J.E. Sarge
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Bill Tsafa




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PostPosted: Mon 04 May, 2009 10:20 pm    Post subject:         Reply with quote

From everything I have been able to piece together... its not the weapons nor the armor that won the 15 th century but the "numbers"... vast numbers of cheaply armed, low wage, pikemen.

It was a breakdown in monetary stability that brought about feudalism in Europe after 400 ad. It was a buildup in monetary stability that began to erode feudalism after 1300 in Western Europe. It might be argued that the wide spread stability and progress that is required to have large armies of nobles in full plate... is the same condition that allows a growing merchant class to raise cheap wage paid armies too. If there had been no growing merchant class after 1300... perhaps the resources may not have been available to have large numbers of nobles in plate after 1400.

Stephan, you might also want to consider that a man in plate usually does not want to kill another man in plate. It is far more profitable to ransom him. This was a large reason why nobles went to war in the first palace. Ransom was a major source of income for the nobility. As JE Sarge mentioned above, knocking someone on the side of the helm with sword may not kill him, but it may shake him up and yield him. In order to do get to him though, you have to get through his lesser armed men, who you can kill will a sword because they would not have any money to ransom themselves.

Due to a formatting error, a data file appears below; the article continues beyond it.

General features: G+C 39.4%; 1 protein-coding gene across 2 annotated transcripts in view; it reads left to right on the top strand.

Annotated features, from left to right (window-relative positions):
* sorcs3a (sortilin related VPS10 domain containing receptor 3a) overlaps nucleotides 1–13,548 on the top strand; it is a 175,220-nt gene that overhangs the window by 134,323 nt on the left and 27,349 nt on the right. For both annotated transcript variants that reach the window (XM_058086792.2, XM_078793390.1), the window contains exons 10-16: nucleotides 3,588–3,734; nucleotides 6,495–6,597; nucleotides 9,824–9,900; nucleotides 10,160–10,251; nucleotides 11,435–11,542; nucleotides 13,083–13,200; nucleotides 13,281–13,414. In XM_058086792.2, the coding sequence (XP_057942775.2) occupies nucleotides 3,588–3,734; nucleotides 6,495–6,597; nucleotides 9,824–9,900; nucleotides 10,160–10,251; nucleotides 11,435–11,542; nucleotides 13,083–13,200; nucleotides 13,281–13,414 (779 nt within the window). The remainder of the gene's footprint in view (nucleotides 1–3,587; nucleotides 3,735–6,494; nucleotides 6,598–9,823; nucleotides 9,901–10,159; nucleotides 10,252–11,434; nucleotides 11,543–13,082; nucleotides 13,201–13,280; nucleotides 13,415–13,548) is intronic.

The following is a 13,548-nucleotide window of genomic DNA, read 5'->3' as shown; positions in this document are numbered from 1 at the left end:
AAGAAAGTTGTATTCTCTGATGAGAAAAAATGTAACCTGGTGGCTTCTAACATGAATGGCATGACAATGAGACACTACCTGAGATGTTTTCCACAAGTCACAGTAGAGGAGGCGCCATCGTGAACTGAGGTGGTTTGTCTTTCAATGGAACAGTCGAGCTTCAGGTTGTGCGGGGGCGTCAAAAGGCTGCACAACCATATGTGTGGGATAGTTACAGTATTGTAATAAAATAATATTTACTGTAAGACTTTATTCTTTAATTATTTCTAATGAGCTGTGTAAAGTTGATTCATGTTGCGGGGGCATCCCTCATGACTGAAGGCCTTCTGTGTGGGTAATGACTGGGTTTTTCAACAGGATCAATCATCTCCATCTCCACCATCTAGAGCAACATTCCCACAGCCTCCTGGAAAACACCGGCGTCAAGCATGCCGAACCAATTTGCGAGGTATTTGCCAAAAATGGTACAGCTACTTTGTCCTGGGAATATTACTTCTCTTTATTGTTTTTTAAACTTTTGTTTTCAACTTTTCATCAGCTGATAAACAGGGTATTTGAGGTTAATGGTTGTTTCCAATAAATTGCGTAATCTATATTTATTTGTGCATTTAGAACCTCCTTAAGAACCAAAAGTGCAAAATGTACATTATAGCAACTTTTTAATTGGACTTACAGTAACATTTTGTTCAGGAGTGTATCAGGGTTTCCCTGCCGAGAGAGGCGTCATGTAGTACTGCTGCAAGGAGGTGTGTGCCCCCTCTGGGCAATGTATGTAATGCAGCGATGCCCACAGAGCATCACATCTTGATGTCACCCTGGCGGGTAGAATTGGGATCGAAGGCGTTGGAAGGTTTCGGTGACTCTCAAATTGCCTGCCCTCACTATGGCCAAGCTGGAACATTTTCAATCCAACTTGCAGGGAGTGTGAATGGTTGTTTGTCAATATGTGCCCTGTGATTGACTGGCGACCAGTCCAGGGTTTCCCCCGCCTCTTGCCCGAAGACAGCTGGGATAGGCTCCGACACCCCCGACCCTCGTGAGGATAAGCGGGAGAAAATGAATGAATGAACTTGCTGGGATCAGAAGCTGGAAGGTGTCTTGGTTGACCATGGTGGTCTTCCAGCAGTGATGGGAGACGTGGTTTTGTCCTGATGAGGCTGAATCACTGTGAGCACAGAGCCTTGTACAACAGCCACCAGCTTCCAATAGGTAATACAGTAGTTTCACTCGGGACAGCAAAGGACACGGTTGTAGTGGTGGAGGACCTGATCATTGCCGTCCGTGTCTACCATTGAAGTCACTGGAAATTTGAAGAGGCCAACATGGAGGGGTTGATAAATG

No athlete/youth can fight tenaciously who has never received any blows: he must see his blood flow and hear his teeth crack... then he will be ready for battle.
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George Hill




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PostPosted: Mon 04 May, 2009 11:37 pm    Post subject: Re: Combat in 15c plate armour and some unanswered questions         Reply with quote

Hello Stefan,

Before answering you, I would like to say your text would be easier to repond to if you break it up into smaller blocks which are easier to read.

Now, first, almost everything you 'most people' have heard about armored combat is false.

The first thing you must get rid of is the idea of a knight thursting with his longsword in some sort of fencing lunge.

A Knight did not hold his sword 'as a sword' when in an armored fight. He would place one hand on the blade to 'guide' the sword, and one on the hilt to power it.

When he closed with another knight, they would use their swords against each other like very short spears, almost wresting rather then fencing, to find the openings in the other's armor. These openings were very difficult to work a point into, but it was far easier then trying to overcome a plate directly, which was almost impossible.